It’s the reason I have to say I hate children for people to stop questioning me. It’s the reason I have to monitor my conversations with certain people because they’ll say, “Ah, see, you DO like kids!!” It’s the reason parts of my dysphoria kick in hard when I see the sort of things mentioned above. Because, unless something happens to remove or damage a uterus, it is not only expected, but demanded of you to know why you’re refusing “the most precious gift on Earth,” “your womanly duty,” “the greatest love you’ll ever know,” and so forth.
It’s the reason why “I hate children” is rolled off my tongue more and more until finally people just stop talking.
But I don’t hate children.
I hate the culture of children.
I hate the misogyny that surrounds pregnancy.
Most of all, I hate the people who perpetuate this culture, who deny someone else the right to say they don’t want to be part of it, who threaten to make them part of it.
But, you know, it’s so much easier to just say I hate children.
“Maybe if you were less cynical, you’d see why it’s normal to want to be a parent.”
Maybe if you were less gullible, you’d realise that raising children is a multi-billion-dollar industry that bombards us every single day of our lives with a single, pounding, relentless message: “Parenthood is normal.”
Which means that when adulthood rolls around, huge numbers of people proceed without thinking towards parenthood.
It’s normal, right? It’s just what you do. Grow up, get married, have kids. Easy as one, two, three.
And we spend our lives going methodically to work, earning money to buy all the things that the parenting industry says will help us succeed at the life path it’s cunningly nudged us onto. Then we unconsciously encourage our own kids to do as we have done, make the choices we’ve made - because it reassures us that we’ve ‘done right’. In fact, the parenting industry has a vested interest in making us desire that coveted promotion to Grandparent. Because then we can keep buying clothes and toys and family holidays from them.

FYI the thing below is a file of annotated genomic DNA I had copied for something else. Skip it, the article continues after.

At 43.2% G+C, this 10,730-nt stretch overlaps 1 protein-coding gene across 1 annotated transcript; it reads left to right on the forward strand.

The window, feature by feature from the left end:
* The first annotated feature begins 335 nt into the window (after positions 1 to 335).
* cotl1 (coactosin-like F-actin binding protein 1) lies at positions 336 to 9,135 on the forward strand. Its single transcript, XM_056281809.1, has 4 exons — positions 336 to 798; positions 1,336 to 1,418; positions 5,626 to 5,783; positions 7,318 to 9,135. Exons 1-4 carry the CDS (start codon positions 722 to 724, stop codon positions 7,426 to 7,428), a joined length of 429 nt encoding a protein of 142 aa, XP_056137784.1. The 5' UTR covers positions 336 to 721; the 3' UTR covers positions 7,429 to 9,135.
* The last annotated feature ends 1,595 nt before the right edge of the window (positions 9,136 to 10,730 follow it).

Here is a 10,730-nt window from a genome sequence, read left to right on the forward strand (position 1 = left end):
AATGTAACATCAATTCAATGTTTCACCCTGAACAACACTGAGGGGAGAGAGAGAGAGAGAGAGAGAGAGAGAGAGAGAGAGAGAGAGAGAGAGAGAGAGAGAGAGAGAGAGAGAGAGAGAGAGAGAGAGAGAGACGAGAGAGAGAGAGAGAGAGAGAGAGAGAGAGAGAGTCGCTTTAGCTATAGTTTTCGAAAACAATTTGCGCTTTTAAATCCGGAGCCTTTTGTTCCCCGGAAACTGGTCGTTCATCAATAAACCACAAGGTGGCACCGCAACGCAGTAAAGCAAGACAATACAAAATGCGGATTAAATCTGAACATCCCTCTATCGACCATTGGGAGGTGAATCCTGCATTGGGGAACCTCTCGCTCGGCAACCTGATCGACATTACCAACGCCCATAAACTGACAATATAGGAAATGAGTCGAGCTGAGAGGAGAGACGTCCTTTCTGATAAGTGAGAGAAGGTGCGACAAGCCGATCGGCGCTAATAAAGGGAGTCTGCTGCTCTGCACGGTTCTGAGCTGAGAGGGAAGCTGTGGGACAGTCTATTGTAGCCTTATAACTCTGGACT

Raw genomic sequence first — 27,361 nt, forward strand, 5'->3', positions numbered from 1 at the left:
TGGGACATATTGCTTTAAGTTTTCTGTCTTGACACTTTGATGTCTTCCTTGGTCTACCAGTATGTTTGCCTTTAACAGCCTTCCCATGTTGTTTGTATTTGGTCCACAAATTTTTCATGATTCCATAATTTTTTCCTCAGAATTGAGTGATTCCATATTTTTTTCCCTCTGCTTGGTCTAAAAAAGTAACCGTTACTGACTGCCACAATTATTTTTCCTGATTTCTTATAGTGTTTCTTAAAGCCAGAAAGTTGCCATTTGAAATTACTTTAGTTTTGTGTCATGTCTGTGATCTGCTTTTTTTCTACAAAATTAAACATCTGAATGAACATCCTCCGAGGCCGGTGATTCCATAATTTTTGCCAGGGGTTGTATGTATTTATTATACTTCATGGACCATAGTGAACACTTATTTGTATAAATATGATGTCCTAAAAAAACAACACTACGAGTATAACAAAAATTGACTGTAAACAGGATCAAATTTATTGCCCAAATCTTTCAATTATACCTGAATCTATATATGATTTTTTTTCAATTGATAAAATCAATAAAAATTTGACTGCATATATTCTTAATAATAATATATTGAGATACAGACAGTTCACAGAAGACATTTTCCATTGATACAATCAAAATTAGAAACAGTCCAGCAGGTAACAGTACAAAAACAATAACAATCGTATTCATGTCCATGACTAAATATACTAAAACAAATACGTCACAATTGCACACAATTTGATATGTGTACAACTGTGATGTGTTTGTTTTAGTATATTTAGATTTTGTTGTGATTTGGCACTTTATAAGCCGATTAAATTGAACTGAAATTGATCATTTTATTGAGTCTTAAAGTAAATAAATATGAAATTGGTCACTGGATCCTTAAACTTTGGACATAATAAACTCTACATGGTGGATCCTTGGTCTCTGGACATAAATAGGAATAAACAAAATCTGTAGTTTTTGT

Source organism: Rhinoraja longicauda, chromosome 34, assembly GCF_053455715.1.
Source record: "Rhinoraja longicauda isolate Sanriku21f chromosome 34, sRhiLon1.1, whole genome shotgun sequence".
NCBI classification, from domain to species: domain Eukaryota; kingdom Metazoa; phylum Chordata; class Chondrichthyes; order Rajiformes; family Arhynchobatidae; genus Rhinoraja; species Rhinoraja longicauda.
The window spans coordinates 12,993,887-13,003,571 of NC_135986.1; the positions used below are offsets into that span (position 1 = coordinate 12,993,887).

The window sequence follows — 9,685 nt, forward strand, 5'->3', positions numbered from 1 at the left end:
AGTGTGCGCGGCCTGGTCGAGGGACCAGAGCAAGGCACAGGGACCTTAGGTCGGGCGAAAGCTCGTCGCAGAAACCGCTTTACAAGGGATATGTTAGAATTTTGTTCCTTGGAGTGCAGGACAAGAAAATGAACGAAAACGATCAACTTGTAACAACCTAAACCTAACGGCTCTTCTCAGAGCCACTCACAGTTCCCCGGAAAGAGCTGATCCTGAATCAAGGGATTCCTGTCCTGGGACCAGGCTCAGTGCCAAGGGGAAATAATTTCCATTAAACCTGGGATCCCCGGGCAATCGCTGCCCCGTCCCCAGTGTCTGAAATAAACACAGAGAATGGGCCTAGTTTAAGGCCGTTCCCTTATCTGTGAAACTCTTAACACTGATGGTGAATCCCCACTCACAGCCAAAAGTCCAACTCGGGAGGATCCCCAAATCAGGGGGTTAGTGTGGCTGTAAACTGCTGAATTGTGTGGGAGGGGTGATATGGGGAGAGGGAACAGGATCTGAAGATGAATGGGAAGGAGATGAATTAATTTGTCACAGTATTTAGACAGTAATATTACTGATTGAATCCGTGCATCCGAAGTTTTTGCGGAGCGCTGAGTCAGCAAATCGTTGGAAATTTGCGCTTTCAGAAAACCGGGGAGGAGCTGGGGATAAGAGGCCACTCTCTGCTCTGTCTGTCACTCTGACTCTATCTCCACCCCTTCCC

There are corporations in this world more powerful than religions ever were.
And their entire continued existence depends upon us reaching parenthood without realising it’s a choice.
When you’re a little girl, they sell your parents a doll - by suggesting to them it will make you smile like the little girl in the catalogue smiles. Your parents want to be the kind of good, loving parents that they see in the cereal adverts, so you probably get quite a few dolls over the years. You and your dolly grow up, watching films and reading stories together that start with a girl all on her own and end with a happy heterosexual wedding.
Meanwhile, your brother grows up with a very different role model: Man The Hunter. Man The Provider. He’s taught to judge his worth on earning money that a lady will transform into smiling children for him.
Magazines, adverts, news articles, film plots, urban legends… so much of the media we consume everyday encourages us towards parenthood as our ultimate goal. We are urged to concern ourselves with producing and protecting a family - but why? Why does every advert want us to think parenthood is not just an attractive option, but the only option?
The parenting industry would very much like £230,000 from us. And to get it, they need us to believe that parenthood is the only path to fulfillment. They start telling us from a very young age. Then, by the time we reach adulthood, we’re so convinced of parenthood being normal that we don’t even ask, “Shall I have children?” We just… do. The parenting industry has done such a good job on us that we don’t realise we were ever influenced at all.
And so the cycle continues.
If you still think I’m a cynical old goat, consider that a child costs roughly £11,000 a year to raise.
If you’d convinced most of the population to give you £11,000 a year, every year - sometimes £22,000, or even £33,000 - would you have a strong interest in making sure people don’t ask whether they have to or not?
Why is “because I know I’d beat them” not an acceptable answer to why I don’t want kids?
I don’t have patience for things that are sticky and destructive and scream like parrots if they’re chained up to me 24/7. I would lose it eventually and kick one across the room. I could not guarantee a safe environment for a child.